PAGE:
Have you ever taken a friend along on vacation?  How did it work out for you? Share with us here!

Bike Ride and Why I’m Not a Tiger Mom

Me and my buddy Josh

Today, I proved once again that I am not a Tiger Mom and why.

“I’m going on a bike ride with my friends,” declared our 14-year old son Joshua. He hasn’t ridden his bike in well over a year.

“Where are you riding to?”

“The beach.  We’re going to have lunch there and ride back.”

Irvine is somewhat near the coast, but it’s not exactly a beach town.  I figured it’s at least eight miles away.

“You sure you can get there?  Oh and by the way, you have Japanese school at 1:30.”

“Can’t I miss it, mom?  Pleeeease?”

Because we had already missed two Saturday Japanese classes due to our trip to Japan, I wasn’t going to allow him to miss another class.  We came up with a compromise: he could ride down to the beach for his lunch, but I would pick him up and the bike at one o’clock and take him to class.  Josh begrudgingly agreed.

Even going one direction, I had a feeling that this was going to be quite a challenge for him.  He rarely rides his bike, which we bought for him 3 years ago.  He has grown at least 6 inches since then.  He and I are currently the same height, so I suggested he ride my bike instead of his so he could stretch out his legs all the way, but he resisted.

A jet-lagged teenager going on a 2-hour ride on a bicycle too small for him.  Now, this is going to be interesting.  I could have forbidden him from doing this, but I figured it’s not worth the fight.  What’s the worst that could happen?  He’ll be tired, sore, and hungry, but he’ll probably live through it.  I decided that he can learn his own lesson and asked David to pump the tires and raise the seat as much as he could.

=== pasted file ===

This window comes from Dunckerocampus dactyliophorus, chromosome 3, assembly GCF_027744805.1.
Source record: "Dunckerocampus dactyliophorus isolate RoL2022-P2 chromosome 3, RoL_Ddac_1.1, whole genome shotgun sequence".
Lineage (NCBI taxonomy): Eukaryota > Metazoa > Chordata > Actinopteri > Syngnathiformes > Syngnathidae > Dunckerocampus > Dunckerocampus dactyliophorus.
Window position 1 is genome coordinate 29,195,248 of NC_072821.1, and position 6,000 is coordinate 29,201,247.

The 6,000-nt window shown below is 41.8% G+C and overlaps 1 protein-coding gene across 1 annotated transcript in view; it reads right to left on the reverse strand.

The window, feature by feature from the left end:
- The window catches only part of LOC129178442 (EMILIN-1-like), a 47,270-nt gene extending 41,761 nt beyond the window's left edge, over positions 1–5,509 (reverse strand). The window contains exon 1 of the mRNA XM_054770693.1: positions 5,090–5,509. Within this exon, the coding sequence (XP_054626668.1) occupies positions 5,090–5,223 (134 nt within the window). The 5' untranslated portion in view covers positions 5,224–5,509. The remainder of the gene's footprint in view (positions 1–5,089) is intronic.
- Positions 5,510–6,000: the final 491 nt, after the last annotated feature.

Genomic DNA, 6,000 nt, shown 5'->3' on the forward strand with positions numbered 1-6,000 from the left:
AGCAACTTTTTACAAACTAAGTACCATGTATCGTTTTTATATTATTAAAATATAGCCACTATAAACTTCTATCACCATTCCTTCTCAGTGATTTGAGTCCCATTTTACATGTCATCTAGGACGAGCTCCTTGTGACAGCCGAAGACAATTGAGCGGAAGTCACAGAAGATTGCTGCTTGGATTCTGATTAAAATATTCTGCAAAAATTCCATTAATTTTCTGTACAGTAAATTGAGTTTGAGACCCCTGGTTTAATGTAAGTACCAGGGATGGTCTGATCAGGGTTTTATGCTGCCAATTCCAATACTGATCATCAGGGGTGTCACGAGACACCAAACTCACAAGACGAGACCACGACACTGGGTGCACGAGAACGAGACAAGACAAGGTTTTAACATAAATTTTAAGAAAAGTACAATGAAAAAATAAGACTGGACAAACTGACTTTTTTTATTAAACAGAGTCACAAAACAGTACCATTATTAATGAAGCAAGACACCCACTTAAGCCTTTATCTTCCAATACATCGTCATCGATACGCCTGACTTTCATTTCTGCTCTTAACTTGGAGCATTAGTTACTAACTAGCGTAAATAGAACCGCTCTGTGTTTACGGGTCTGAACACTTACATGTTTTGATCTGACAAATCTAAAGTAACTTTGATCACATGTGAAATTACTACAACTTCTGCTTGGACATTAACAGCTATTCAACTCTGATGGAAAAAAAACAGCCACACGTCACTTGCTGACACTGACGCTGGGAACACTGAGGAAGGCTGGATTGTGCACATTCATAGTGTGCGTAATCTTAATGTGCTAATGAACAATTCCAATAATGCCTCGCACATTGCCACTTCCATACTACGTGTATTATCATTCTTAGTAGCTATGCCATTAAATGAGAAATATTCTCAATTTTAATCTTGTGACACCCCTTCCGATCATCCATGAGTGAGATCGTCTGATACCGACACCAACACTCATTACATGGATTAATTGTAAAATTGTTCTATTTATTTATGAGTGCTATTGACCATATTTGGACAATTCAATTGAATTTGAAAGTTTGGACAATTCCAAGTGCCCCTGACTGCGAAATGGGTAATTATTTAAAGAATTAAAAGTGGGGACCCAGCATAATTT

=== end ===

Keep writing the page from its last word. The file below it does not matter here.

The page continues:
Shortly before this Tour de Irvine began, I received a phone call from the mother of one of his friends who was also riding.  I’ll cal this friend “Lisa” and her Asian immigrant mom “Susan.”

“Hello, Junko?  This is Susan.  I hear our kids are riding their bikes to the beach.  I’m afraid Lisa is going to have a hard time, because she never rides her bike.”

That makes two of us.

“I’m trying to tell her not to go, but she refuses to listen.  Can you try to talk to Josh about not going so she won’t go either?”

I told her I’d try and hung up.

“Josh, do you really want to go?  You do realize it’s a long ride, right?”  Yes, and yes.

“Okay, suit yourself.  Have fun.”

Thanks to cell phones, I was able to track down the cyclists somewhere on the bike trail between Irvine and Newport Beach at 1pm.  Actually, they were still in Irvine.  They had a late start because Lisa’s bike broke down and she had to go home to get another one.  Sure enough, they were already tired and hungry, and they wolfed down the McDonald’s snacks I’d purchased just in case.  When they learned from me that they were only about halfway to the beach, Josh’s friends decided to turn around and head home.

As Josh and I drove off to Japanese school, he told me, “Lisa and her mom had a 45-minute argument about not going on this bike ride.”

45 minutes?  That’s almost as long as the duration of their actual bike ride!  Lisa and her mom are now angry at each other, and she was not looking forward to coming home to “I told you so.”

A real Tiger Mom would probably have forbidden this bike ride without a discussion.  As a Panda Mom, I figured that my relationship with my son is more important than winning an argument.  Sure, if it was something really life-threatening, I would have refused.  But in this case, it was much better for Josh to learn his own lesson and for me to remain a Panda.

And Josh and I are still close.

What would you have done in this case?  Did I do the right thing?  Please share in the comments below.